According to an affidavit filed by ATF Agent Jerry Donn, on April 3, 2013, an undercover member of his team went into Crowninshield’s machine shop on Striker Avenue. The agent discovered that Dr. Death had a $200,000 drill press that could completely mill out an unfinished lower receiver in 20 minutes. Moreover, the agent said, Crowninshield would engage in this hyper-fast carving for anyone who’d pay him $120. That’s significant, because, according to federal law, if someone instructs another person on how to mill out an unfinished receiver, that’s legal, but if they do any step of the process for another person, or “provide expertise,” for pay, that’s a crime—that’s unlicensed gun manufacturing.
Donn wrote in his warrant that Crowninshield was prepping weapons for strangers without background checks, waiting periods or sales transactions. Dr. Death kept his ghost guns pretty ghostly. There was a reason: Crowninshield had twice been convicted of domestic violence.
“Turns out he’s a prohibited person,” Turner recalls. “He’s not even allowed to touch a gun.”
Turner says he stopped hanging out with Crowninshield in August 2013, after the machinist set him on edge.
“He pulled out [a lower receiver] and showed it to me, and it was an M16 carved out, probably ready to put a full-auto mag in,” Turner remembers. “I was done with him.”
Turner didn’t want to hang out with people who made automatic weapons.
When the ATF raided Dr. Death’s machine shop, agents searched several other locations, including Luis Garcia’s store and Mike Turner’s house. Luis’ brother, Jimmy Garcia—already convicted of firing a machine gun in Nevada City—was caught having numerous pistols and shotguns. An undercover agent also watched Jimmy mill out a ghost gun and sell it to a convicted felon. Crowninshield and the Garcia brothers were charged with criminal manufacturing of firearms. All three pleaded guilty and went to prison.
Turner was never arrested, though four of his guns—some of the best he ever made, he says—were seized. He says what troubles him more is losing the job at Luis’ gun store, the only job he’s ever loved. These days, Turner admits that the ATF probably had a case on Crowninshield and Jimmy Garcia. He doesn’t believe the same of his former boss, Luis Garcia. Turner’s convinced Luis was different than his brother—that he was a small-business owner who enjoyed helping gun-lovers, including cops, and was just tripped up by a nebulous fog of regulation around making ghost guns.
“The law is so vague,” Turner stresses. “It makes no sense. No one can even understand it.”
Walking in the winter rain, Rich Hanner pauses on a soundless street in Stockton to look through a chain-link fence. The retired journalist moves his eyes to a chipped and faded sign for Cleveland Elementary School. He’s sure its letters date back to a moment that’s never stopped haunting this avenue—or his own memories on the job.
It was January 17, 1989, and Hanner had been the Stockton Record’s city editor for two months when he got a call from Calixtro Romias, his staff photographer. Romias urged Hanner to send every available reporter to a schoolyard in the north city. Hanner’s team was about to discover, in real time, that a violent ex-con and drifter had walked onto the campus with an AK47 assault rifle. His name was Patrick Purdy. He was wearing a flak jacket. There was a bomb in his van. Then Purdy did what until that moment had been unthinkable: He started mowing down the children on the playground.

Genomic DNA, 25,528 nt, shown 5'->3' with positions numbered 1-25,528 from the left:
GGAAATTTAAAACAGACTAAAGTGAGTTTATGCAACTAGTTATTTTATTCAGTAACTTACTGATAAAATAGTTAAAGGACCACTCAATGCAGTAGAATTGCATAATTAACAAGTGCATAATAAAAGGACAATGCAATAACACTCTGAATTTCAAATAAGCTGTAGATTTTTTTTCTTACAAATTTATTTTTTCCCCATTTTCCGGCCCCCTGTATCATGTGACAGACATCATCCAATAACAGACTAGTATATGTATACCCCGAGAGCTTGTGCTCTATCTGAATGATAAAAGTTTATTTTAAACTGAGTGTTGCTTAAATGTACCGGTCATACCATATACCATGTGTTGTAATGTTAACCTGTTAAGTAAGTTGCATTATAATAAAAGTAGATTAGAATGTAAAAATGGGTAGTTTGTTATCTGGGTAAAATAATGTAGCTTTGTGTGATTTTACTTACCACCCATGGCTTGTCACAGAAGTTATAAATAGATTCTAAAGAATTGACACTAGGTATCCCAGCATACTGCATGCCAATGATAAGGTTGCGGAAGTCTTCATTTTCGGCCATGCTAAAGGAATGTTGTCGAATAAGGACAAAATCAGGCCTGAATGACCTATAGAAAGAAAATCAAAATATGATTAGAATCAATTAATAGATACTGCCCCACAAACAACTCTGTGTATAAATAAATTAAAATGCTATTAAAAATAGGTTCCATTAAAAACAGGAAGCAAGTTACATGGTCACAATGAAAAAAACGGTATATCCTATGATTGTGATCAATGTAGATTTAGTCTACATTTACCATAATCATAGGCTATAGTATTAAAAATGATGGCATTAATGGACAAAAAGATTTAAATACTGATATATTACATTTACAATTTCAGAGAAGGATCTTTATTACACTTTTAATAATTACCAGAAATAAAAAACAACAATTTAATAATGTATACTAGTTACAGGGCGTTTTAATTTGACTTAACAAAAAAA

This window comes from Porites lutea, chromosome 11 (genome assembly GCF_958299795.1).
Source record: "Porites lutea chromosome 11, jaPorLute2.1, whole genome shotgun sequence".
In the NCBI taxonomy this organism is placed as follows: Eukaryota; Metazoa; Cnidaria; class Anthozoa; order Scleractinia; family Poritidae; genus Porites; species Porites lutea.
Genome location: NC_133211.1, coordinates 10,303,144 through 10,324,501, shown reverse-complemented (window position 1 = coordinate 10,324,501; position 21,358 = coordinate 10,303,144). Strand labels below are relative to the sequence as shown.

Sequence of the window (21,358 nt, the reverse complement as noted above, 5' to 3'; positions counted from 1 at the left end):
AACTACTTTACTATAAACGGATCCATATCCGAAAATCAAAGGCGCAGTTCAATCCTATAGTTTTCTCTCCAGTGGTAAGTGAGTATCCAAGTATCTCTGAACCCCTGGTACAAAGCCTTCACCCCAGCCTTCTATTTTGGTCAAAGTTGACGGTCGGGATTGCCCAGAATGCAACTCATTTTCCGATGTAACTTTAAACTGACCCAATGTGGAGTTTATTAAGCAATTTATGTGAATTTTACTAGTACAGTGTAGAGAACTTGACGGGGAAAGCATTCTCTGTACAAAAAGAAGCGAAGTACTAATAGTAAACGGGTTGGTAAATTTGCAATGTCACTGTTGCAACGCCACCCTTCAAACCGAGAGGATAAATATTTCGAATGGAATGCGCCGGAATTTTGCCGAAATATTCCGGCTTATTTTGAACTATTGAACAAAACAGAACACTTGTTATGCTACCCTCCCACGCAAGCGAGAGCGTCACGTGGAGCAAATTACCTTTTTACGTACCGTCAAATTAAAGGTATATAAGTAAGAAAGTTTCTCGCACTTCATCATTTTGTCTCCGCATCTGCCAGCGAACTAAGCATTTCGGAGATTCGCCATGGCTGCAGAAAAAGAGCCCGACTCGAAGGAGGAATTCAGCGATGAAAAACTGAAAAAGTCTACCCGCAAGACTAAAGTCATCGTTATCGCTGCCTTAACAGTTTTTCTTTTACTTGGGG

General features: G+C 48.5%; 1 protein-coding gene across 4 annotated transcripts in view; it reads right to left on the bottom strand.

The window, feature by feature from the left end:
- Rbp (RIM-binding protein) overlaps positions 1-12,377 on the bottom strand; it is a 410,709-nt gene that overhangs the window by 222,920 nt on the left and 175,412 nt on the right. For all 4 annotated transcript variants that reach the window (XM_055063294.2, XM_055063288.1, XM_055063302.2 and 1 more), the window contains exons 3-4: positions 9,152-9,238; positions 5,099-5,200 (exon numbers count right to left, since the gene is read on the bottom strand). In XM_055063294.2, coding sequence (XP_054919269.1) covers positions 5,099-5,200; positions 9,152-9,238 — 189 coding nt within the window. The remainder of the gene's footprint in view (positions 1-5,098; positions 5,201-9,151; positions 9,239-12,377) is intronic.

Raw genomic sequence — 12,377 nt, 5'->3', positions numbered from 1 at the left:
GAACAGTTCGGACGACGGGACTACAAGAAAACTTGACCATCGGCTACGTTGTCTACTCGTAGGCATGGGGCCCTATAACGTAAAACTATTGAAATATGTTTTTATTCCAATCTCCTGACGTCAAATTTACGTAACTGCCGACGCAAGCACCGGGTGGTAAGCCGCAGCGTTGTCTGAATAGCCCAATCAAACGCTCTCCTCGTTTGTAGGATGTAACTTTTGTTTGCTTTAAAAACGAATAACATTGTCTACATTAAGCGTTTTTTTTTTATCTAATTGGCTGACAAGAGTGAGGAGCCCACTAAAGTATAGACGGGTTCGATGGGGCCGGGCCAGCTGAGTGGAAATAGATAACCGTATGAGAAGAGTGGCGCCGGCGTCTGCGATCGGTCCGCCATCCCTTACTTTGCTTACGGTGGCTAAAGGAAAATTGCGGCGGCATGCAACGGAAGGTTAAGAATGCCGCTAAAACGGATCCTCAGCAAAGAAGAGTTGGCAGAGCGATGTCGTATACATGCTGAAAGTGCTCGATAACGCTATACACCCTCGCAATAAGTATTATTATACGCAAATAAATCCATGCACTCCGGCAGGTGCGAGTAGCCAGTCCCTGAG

“I’d covered floods, fires, crimes, but no kind of spot-news experience could prepare someone for this,” Hanner says as he glances to where his photographer captured the small, bleeding bodies. “All you can think about is the tragedy of it, and the horror.”
Purdy murdered five kids and wounded 32 more before terminating himself. The Record’s management eventually made sure Hanner’s reporters had access to professional counseling. “For the people of Stockton, it was traumatizing, shocking,” he recalls.
Hanner now understands his team was witnessing an ominous opening note—the nation’s first high-profile, mass-casualty schoolyard shooting. They’ve since watched its specter return over and over, like a grotesque shadow play that won’t stop flickering up at different spots in the nation. It turned through the American consciousness again last month in Parkland, Fla. But in 1989, the people of California weren’t stupefied by Purdy’s massacre of little children. Before the year ended, lawmakers passed the Roberti-Roos Assault Weapons Control Act, which banned an array of military rifles in the state, including the AK47.
Twenty-five years later, Hanner was still a journalist in San Joaquin County when Stockton experienced the second-darkest day in its history. And if the city’s slaughter of the innocents in 1989 had helped pass the Roberti-Roos Act, three Stockton gang members were about to show how ghost guns could beat it. And they’d do it by turning the streets into an urban war zone.